I begin this warm up by asking students to brainstorm everything they know about energy. I ask students to brainstorm "What is Energy." I record all the responses on the board using smart notebook software so I can pull up their ideas in future lessons.
Some prompts I use to keep students talking are:
• Does your body use energy? When?
• Where does your energy come from?
• How do plants grow? What do they need in order to grow and be healthy?
• How do animals (other than humans) grow? What do they need in order to grow and be
• How does your body grow? What do you need in order to grow and be healthy?
Next, I distribute the internet research energy sheet students will work on for this lesson. Note that I guide students to the website they will use for research, and the questions on the worksheet are intended to guide their research. It's going to feel like a very "sophisticated" activity, but you'll know how much supports students are getting.
Students spend about 25 minutes working independently to answer the questions on the research sheet. As students work I circulate around the room and offer assistance as necessary.
According to the Common Core State Standards, "Students who are college and career ready use technology and digital media strategically and capably. Students employ technology thoughtfully to enhance their reading, writing, speaking, listening, and language use. They tailor their searches online to acquire useful information efficiently, and they integrate what they learn using technology with what they learn offline. They are familiar with the strengths and limitations of various technological tools and mediums and can select and use those best suited to their communication goals."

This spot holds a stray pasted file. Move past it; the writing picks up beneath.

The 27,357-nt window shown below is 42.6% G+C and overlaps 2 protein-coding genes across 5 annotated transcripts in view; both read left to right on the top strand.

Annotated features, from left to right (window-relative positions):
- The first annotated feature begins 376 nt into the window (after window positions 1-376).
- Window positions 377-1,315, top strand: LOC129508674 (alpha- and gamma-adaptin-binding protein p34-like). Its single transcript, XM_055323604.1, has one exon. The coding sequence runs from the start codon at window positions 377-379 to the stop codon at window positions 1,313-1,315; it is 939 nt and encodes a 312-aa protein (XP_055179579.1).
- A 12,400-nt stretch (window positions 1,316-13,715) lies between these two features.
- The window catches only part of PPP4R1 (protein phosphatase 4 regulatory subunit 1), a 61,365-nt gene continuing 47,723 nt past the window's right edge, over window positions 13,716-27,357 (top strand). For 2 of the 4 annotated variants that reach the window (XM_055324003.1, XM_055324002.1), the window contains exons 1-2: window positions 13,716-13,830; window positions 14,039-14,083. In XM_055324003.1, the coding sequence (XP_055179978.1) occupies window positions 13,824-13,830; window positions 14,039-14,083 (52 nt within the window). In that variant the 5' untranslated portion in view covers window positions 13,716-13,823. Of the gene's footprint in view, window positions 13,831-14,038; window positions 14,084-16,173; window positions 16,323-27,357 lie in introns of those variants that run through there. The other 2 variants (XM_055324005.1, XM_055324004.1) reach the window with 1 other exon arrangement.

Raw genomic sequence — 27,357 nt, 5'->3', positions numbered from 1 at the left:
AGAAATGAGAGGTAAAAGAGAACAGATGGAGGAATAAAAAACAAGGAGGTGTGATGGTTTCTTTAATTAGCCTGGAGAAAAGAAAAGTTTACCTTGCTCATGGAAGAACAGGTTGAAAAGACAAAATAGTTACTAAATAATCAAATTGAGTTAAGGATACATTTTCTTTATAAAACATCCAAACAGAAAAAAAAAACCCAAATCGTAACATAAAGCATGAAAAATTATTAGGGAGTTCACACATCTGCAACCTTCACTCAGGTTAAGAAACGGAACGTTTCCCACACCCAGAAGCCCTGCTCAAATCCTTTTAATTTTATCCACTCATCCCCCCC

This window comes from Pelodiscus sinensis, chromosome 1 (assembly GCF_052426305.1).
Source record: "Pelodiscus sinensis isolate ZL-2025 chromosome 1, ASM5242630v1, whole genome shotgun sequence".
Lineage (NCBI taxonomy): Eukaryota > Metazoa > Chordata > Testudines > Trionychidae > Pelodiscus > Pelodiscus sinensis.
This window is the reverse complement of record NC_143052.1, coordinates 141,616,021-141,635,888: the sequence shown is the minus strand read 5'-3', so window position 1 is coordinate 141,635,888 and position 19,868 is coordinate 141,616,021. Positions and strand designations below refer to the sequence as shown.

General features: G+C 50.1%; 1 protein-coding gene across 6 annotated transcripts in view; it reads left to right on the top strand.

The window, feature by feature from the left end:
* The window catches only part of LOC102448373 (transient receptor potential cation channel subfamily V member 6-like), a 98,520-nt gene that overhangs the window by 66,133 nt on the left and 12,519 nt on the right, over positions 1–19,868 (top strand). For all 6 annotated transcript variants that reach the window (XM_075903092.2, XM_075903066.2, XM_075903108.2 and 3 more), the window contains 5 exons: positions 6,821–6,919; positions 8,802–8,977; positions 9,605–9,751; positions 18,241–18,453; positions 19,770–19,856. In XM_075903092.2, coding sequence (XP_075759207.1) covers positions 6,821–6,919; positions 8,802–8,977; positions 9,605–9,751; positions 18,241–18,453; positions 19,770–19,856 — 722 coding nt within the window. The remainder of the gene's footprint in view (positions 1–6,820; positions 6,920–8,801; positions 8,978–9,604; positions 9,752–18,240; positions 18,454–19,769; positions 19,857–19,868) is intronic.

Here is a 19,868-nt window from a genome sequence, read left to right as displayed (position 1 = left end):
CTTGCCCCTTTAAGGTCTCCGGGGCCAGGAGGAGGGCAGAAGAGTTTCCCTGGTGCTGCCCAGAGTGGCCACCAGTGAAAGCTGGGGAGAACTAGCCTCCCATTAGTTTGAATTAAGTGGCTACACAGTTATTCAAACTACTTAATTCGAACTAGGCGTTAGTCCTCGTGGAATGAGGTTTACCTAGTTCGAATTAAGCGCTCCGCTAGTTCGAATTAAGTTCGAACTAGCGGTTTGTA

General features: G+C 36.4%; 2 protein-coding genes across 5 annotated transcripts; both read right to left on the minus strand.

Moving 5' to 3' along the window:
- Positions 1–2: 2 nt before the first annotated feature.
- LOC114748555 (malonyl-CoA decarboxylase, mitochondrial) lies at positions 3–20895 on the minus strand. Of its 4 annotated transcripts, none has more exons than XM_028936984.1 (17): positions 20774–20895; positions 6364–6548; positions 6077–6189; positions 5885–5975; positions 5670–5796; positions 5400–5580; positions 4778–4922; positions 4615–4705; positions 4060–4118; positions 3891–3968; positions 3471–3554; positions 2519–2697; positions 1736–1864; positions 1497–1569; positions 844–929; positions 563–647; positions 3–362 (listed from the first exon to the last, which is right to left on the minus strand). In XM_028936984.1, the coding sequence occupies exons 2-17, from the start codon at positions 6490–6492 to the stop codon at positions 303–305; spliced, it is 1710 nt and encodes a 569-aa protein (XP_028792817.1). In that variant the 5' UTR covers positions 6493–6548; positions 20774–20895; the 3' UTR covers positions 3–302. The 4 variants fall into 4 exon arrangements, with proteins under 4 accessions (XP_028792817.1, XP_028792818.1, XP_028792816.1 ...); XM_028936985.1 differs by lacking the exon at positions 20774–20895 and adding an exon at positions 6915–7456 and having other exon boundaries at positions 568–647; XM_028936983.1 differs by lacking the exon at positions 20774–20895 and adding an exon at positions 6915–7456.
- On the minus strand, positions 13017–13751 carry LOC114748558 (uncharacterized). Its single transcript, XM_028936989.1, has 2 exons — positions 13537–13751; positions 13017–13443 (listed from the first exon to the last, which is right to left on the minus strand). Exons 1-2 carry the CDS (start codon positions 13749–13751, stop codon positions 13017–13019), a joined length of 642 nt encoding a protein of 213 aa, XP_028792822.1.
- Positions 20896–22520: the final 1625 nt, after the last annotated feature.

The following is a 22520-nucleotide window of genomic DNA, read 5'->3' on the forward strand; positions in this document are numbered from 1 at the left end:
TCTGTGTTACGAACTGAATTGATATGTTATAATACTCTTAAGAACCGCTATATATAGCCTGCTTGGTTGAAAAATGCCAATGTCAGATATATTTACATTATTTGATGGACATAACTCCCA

This internet activity is a great way to allow fourth grade students practice gathering and analyzing information gained online.
When most students are finished, I lead a brief discussion about correct answers and the definition of energy to do work. I ask student volunteers for answers and help clear up any misunderstandings as they occur.
You can see in this photograph, this student needs some clarification about four forms of energy.
In this photograph, you can see this student has a clearer understanding of forms of energy.
Next, I show students this video to further their understanding of kinetic and potential energy.
To wrap up this lesson and identify if students understand what energy is I show the potential kinetic review quick quiz.
In order to assess whether or not each student understands the difference between potential and kinetic energy from the slideshow, I use a free technology program called plickers. Plickers is a polling software that allows me to instantly see how my students answered a question. If you have ever used clickers in your classroom, it is similar to a clicker system. I've included a bit more information in the resources.
Each of my students has a plicker card (there are 60 unique cards on the www.plicker.com site). My students use this card all year long. Each card looks different and each card has a number that my student is identified by.
For example the first student on my class roster is student number 1, thus I give him plicker card number 1. The plicker software then shows me which students answered correctly or incorrectly by using a graph.
In order to use the slideshow as a plicker formative assessment, I typed each question into my plicker account and identified the correct answers prior to this lesson.
In this photograph you can see an example of the plicker card responses. This shows that 24 students believed the correct answer to be "A" while two students believed the answer to be "B." The question asked students to identify if an unlight firecracker has potential or kinetic energy.